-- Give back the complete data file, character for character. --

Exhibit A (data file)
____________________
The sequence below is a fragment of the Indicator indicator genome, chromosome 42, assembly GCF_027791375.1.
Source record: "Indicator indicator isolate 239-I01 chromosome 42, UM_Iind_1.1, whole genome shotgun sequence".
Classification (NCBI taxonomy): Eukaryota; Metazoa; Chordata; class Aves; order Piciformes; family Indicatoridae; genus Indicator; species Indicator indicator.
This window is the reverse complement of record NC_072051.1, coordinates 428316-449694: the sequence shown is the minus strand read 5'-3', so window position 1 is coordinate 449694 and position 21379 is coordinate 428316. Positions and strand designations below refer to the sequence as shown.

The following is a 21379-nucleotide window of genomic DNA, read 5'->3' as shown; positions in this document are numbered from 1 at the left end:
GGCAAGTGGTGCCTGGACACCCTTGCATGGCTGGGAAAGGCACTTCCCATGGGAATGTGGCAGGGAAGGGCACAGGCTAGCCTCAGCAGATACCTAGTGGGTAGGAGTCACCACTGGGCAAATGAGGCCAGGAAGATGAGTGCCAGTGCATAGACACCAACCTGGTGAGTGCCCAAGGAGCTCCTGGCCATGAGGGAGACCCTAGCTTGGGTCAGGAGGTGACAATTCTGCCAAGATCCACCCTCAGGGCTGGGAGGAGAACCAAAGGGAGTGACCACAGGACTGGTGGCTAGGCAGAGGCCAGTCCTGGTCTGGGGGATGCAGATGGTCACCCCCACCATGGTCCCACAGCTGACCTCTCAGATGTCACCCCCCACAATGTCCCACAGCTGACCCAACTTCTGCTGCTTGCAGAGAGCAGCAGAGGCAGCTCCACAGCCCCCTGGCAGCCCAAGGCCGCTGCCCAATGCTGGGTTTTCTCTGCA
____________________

The sequence below is a fragment of the Indicator indicator genome, chromosome 42, assembly GCF_027791375.1.
Source record: "Indicator indicator isolate 239-I01 chromosome 42, UM_Iind_1.1, whole genome shotgun sequence".
Classification (NCBI taxonomy): Eukaryota; Metazoa; Chordata; class Aves; order Piciformes; family Indicatoridae; genus Indicator; species Indicator indicator.
This window is the reverse complement of record NC_072051.1, coordinates 428316-449694: the sequence shown is the minus strand read 5'-3', so window position 1 is coordinate 449694 and position 21379 is coordinate 428316. Positions and strand designations below refer to the sequence as shown.

The following is a 21379-nucleotide window of genomic DNA, read 5'->3' as shown; positions in this document are numbered from 1 at the left end:
GGCAAGTGGTGCCTGGACACCCTTGCATGGCTGGGAAAGGCACTTCCCATGGGAATGTGGCAGGGAAGGGCACAGGCTAGCCTCAGCAGATACCTAGTGGGTAGGAGTCACCACTGGGCAAATGAGGCCAGGAAGATGAGTGCCAGTGCATAGACACCAACCTGGTGAGTGCCCAAGGAGCTCCTGGCCATGAGGGAGACCCTAGCTTGGGTCAGGAGGTGACAATTCTGCCAAGATCCACCCTCAGGGCTGGGAGGAGAACCAAAGGGAGTGACCACAGGACTGGTGGCTAGGCAGAGGCCAGTCCTGGTCTGGGGGATGCAGATGGTCACCCCCACCATGGTCCCACAGCTGACCTCTCAGATGTCACCCCCCACAATGTCCCACAGCTGACCCAACTTCTGCTGCTTGCAGAGAGCAGCAGAGGCAGCTCCACAGCCCCCTGGCAGCCCAAGGCCGCTGCCCAATGCTGGGTTTTCTCTGCA